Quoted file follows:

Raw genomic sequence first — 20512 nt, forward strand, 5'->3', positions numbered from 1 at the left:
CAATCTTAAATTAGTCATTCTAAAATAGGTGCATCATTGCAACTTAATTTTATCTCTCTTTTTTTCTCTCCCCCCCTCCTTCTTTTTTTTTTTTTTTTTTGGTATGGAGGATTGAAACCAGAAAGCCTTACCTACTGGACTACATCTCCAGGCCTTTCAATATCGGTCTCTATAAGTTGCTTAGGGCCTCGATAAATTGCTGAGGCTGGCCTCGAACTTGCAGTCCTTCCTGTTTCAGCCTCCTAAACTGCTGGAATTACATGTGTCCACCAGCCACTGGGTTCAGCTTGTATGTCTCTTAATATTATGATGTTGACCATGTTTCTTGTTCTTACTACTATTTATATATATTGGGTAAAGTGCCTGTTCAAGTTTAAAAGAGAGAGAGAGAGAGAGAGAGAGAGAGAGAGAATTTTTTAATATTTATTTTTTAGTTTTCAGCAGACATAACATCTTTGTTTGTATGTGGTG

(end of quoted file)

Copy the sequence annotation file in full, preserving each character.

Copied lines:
Raw genomic sequence first — 20512 nt, forward strand, 5'->3', positions numbered from 1 at the left:
CAATCTTAAATTAGTCATTCTAAAATAGGTGCATCATTGCAACTTAATTTTATCTCTCTTTTTTTCTCTCCCCCCCTCCTTCTTTTTTTTTTTTTTTTTTGGTATGGAGGATTGAAACCAGAAAGCCTTACCTACTGGACTACATCTCCAGGCCTTTCAATATCGGTCTCTATAAGTTGCTTAGGGCCTCGATAAATTGCTGAGGCTGGCCTCGAACTTGCAGTCCTTCCTGTTTCAGCCTCCTAAACTGCTGGAATTACATGTGTCCACCAGCCACTGGGTTCAGCTTGTATGTCTCTTAATATTATGATGTTGACCATGTTTCTTGTTCTTACTACTATTTATATATATTGGGTAAAGTGCCTGTTCAAGTTTAAAAGAGAGAGAGAGAGAGAGAGAGAGAGAGAGAGAATTTTTTAATATTTATTTTTTAGTTTTCAGCAGACATAACATCTTTGTTTGTATGTGGTG